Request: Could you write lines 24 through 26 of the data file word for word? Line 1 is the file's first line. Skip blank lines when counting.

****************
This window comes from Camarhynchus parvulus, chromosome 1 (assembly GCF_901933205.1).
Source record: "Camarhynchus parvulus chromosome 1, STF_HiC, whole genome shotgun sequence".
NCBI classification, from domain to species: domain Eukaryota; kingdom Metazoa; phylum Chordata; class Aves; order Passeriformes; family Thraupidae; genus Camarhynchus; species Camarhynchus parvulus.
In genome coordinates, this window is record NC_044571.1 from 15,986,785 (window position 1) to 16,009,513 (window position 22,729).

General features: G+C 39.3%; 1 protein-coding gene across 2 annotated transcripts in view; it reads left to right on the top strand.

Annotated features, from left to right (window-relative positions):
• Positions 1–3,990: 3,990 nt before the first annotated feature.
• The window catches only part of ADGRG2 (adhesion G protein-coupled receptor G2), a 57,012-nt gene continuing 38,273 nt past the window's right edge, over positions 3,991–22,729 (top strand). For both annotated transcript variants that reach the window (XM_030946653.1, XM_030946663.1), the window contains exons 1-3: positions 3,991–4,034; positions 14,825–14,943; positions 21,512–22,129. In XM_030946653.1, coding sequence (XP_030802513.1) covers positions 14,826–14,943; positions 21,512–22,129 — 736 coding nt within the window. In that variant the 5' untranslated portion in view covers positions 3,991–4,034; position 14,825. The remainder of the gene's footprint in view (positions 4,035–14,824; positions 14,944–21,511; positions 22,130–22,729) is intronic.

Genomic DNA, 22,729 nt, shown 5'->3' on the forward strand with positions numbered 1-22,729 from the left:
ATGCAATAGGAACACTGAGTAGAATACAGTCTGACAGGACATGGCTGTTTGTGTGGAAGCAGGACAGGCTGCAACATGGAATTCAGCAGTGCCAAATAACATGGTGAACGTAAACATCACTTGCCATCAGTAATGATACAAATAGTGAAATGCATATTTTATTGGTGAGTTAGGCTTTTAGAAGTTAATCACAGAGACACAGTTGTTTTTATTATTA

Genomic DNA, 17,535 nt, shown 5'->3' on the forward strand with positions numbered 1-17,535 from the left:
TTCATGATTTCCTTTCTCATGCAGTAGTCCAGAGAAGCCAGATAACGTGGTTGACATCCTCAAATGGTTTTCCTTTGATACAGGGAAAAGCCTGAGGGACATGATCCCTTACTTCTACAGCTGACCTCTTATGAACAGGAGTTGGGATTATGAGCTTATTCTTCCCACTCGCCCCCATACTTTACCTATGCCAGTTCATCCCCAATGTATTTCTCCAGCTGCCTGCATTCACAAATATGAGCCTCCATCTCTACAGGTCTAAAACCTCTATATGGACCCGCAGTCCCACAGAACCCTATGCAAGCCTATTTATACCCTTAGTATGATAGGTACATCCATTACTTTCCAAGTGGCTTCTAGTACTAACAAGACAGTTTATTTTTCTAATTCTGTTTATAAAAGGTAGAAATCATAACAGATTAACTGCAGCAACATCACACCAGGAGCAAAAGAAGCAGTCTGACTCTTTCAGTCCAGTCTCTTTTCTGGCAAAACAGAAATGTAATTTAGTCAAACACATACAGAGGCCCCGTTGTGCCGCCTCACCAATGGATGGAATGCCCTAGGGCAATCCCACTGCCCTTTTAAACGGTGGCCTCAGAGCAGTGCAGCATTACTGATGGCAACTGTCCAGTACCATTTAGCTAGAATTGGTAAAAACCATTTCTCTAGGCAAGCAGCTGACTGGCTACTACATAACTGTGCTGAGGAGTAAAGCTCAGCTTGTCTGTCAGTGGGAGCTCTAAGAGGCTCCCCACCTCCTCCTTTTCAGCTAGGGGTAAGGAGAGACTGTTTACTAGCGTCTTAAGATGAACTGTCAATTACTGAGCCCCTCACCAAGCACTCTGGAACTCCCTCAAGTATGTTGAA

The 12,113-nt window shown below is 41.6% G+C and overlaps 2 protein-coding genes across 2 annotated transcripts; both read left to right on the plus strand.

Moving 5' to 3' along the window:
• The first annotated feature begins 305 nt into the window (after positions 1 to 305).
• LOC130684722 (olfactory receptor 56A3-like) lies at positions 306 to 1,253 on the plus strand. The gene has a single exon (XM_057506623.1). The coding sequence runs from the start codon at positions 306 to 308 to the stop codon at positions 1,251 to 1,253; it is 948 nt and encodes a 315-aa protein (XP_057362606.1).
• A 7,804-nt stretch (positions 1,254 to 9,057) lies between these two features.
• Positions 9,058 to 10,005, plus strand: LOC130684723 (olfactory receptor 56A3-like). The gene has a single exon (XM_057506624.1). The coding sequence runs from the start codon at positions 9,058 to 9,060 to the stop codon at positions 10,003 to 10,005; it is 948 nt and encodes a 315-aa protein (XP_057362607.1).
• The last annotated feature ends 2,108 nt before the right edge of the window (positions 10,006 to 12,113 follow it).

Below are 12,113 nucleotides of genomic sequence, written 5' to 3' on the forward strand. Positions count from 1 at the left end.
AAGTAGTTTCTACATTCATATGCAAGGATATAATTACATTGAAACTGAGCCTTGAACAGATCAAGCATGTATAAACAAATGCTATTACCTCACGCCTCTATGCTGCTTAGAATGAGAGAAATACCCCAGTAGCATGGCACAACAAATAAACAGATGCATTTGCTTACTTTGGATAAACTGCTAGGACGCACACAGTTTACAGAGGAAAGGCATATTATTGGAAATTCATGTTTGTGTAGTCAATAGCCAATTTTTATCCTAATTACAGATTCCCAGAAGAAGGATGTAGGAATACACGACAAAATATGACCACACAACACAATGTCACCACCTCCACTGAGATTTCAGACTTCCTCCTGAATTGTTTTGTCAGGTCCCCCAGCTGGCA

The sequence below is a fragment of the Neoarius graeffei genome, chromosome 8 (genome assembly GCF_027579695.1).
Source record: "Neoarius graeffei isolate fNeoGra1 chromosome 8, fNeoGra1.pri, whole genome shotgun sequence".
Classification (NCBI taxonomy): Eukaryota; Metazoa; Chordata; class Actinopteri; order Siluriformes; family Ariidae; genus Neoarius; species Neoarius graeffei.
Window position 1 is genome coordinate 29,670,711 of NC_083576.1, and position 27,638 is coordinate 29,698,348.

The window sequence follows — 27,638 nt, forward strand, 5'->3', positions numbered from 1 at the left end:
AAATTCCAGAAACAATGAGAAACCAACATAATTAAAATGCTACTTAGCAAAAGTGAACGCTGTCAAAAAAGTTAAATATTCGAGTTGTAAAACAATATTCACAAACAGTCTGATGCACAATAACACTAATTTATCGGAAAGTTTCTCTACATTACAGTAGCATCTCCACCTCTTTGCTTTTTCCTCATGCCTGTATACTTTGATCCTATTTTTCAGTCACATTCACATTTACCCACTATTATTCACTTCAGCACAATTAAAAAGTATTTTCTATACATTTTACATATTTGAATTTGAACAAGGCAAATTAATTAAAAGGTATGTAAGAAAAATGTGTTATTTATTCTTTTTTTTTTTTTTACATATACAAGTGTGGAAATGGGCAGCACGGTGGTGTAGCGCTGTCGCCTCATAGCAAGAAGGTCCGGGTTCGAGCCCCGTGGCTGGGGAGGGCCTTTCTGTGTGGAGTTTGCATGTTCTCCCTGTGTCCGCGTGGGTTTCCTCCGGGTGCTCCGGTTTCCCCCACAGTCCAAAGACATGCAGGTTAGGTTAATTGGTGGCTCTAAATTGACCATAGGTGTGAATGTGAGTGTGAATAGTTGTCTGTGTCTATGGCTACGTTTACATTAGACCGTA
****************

Classification (NCBI taxonomy): Eukaryota; Metazoa; Chordata; class Actinopteri; order Siluriformes; family Ariidae; genus Neoarius; species Neoarius graeffei.
Window position 1 is genome coordinate 29,670,711 of NC_083576.1, and position 27,638 is coordinate 29,698,348.

The window sequence follows — 27,638 nt, forward strand, 5'->3', positions numbered from 1 at the left end: